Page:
"It's not surprising that much of this business is migrating into cyberspace. Most people don't mind buying a Lands' End item at the store, but it's awkward to buy eggs in public," said Professor Debora Spar of Harvard Business School, an advocate for regulation of the U.S. fertility industry.
Although buying sperm or an egg can technically be as simple as a mouse click, experts say hopeful recipients may be asked by less reputable egg donor sites to pay large, nonrefundable sums upfront to see profiles, or be made to wait for months for donors that never materialize.
An egg used to cost about $2,500, but now prices are as much as $35,000 in some cases. A lack of regulatory oversight has enabled a new breed of marketers called "egg hunters" to act as Internet brokers between recipients and donors according to Dr. Drew Moffitt, co-medical director of the Arizona Reproductive Medicine Specialists.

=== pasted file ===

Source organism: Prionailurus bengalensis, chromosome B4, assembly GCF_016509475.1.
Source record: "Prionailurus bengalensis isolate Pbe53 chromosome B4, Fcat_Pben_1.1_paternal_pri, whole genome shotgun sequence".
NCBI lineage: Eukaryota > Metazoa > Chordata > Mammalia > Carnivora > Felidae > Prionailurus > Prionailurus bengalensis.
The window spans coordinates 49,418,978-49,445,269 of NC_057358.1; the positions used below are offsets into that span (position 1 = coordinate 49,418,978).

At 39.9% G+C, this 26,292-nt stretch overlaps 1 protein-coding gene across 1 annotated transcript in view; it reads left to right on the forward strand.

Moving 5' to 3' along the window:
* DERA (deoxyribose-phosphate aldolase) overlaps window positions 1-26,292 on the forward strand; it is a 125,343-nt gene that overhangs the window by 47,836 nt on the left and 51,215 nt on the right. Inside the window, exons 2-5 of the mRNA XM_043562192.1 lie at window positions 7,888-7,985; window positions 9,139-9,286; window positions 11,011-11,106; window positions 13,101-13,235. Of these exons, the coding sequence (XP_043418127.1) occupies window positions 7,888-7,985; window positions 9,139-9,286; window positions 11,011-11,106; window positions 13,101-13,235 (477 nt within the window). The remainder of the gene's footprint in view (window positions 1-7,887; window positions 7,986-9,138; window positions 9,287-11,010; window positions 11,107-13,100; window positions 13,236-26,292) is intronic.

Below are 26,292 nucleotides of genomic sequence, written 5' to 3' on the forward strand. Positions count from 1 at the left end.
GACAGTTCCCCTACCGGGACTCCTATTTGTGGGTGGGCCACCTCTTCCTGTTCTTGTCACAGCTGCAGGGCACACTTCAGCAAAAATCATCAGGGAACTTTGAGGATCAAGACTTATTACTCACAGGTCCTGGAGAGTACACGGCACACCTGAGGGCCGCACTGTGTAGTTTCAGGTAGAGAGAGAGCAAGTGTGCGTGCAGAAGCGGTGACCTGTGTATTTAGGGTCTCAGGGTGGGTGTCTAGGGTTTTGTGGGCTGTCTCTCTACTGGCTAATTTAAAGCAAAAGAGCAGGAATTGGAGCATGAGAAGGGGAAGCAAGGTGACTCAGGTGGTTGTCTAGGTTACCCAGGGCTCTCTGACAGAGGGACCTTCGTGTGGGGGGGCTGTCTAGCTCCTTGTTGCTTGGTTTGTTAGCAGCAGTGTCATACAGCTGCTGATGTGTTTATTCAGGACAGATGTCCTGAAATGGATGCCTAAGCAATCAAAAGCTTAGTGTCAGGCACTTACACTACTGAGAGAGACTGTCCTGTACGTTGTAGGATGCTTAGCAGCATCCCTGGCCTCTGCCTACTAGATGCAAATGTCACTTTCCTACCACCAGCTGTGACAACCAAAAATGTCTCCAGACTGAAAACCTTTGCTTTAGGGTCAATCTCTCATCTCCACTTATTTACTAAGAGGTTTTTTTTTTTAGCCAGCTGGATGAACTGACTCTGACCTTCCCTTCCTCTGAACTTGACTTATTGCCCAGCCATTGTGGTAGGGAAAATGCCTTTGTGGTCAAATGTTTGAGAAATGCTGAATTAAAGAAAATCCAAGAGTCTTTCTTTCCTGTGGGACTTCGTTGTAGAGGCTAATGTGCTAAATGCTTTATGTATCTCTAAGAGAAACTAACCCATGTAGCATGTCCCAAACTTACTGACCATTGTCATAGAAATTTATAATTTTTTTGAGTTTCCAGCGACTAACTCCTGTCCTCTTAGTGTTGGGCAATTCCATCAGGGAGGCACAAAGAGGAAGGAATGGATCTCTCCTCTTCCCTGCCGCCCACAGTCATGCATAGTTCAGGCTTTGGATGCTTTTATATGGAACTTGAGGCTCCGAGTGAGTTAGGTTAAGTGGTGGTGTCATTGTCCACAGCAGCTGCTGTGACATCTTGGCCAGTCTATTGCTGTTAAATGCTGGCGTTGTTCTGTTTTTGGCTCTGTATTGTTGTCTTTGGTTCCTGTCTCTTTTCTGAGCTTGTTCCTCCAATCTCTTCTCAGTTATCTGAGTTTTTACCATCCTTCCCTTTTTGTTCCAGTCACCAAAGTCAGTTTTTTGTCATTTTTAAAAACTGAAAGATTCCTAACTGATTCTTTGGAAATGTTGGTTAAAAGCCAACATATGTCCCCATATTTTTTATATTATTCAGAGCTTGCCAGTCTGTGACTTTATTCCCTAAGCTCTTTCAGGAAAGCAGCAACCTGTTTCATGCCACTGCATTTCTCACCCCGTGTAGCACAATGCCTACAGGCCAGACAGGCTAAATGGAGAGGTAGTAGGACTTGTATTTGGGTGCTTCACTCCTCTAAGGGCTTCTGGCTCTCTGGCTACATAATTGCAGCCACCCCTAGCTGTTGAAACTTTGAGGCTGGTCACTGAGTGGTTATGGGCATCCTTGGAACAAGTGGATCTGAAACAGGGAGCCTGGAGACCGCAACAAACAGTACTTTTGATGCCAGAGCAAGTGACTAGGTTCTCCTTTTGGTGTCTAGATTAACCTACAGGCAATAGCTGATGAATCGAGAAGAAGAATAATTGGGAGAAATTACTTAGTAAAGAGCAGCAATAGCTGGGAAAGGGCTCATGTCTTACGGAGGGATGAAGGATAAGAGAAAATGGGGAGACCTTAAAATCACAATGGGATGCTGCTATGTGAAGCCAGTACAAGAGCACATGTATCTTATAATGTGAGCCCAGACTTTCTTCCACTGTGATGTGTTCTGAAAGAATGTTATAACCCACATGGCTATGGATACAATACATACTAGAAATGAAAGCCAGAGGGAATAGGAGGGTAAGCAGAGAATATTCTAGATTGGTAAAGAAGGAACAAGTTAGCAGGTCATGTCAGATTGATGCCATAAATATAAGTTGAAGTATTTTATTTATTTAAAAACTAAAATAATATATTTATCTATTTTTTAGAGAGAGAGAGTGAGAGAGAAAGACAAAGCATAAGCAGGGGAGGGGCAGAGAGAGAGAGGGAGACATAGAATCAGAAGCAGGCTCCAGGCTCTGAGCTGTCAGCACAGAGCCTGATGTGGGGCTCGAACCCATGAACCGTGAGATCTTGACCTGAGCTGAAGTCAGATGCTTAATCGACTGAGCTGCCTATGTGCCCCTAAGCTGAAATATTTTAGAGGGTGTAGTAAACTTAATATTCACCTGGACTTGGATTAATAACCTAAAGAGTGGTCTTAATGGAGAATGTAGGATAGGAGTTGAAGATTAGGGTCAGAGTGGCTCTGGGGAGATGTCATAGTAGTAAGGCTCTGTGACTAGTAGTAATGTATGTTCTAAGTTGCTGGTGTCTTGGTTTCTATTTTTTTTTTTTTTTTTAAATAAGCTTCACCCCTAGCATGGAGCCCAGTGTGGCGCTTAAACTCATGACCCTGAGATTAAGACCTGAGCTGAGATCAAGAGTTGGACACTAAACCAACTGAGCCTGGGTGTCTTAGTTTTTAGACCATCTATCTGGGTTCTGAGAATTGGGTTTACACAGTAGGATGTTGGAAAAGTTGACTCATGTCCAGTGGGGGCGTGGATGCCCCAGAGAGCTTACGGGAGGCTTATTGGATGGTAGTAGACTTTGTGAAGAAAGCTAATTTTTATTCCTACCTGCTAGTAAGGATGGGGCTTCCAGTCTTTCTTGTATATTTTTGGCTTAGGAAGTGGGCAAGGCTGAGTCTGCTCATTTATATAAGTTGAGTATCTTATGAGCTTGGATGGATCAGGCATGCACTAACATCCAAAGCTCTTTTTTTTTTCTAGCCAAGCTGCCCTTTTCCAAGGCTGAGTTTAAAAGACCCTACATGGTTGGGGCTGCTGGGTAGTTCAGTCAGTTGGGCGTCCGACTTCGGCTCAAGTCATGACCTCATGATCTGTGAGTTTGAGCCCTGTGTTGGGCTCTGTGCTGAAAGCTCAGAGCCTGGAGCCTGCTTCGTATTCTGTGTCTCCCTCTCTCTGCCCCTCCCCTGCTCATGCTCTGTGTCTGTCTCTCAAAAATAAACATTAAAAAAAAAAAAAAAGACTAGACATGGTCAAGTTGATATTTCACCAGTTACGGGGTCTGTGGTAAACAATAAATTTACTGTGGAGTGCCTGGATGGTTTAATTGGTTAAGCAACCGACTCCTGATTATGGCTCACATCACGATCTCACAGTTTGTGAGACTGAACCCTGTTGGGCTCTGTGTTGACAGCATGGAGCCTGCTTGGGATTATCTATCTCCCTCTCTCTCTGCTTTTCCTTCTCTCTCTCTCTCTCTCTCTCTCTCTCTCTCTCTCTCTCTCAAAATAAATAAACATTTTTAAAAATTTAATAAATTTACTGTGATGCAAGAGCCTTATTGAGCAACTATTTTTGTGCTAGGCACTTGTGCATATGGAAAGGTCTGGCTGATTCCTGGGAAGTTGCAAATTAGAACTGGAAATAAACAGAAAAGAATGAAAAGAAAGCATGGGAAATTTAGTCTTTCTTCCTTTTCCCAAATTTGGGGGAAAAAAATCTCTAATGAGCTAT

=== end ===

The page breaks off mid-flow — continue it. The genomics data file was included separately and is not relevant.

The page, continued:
Moffitt says, "The introduction of the egg hunters has been one of the things that has led to the escalation of fees. The real loser in this whole game winds up being the recipient." In addition, fertility experts say that women should not be seduced by the larger payoffs of donating an egg -- which can be a time-consuming and invasive process.
Many experts also agree than a woman egg donor may later regret that another woman is raising children they helped to create. Of course, the egg donation process at certified centers goes through various filtering criteria after donation occurs, and the potential recipient and the sperm of the would-be father are tested to make sure a pregnancy is viable.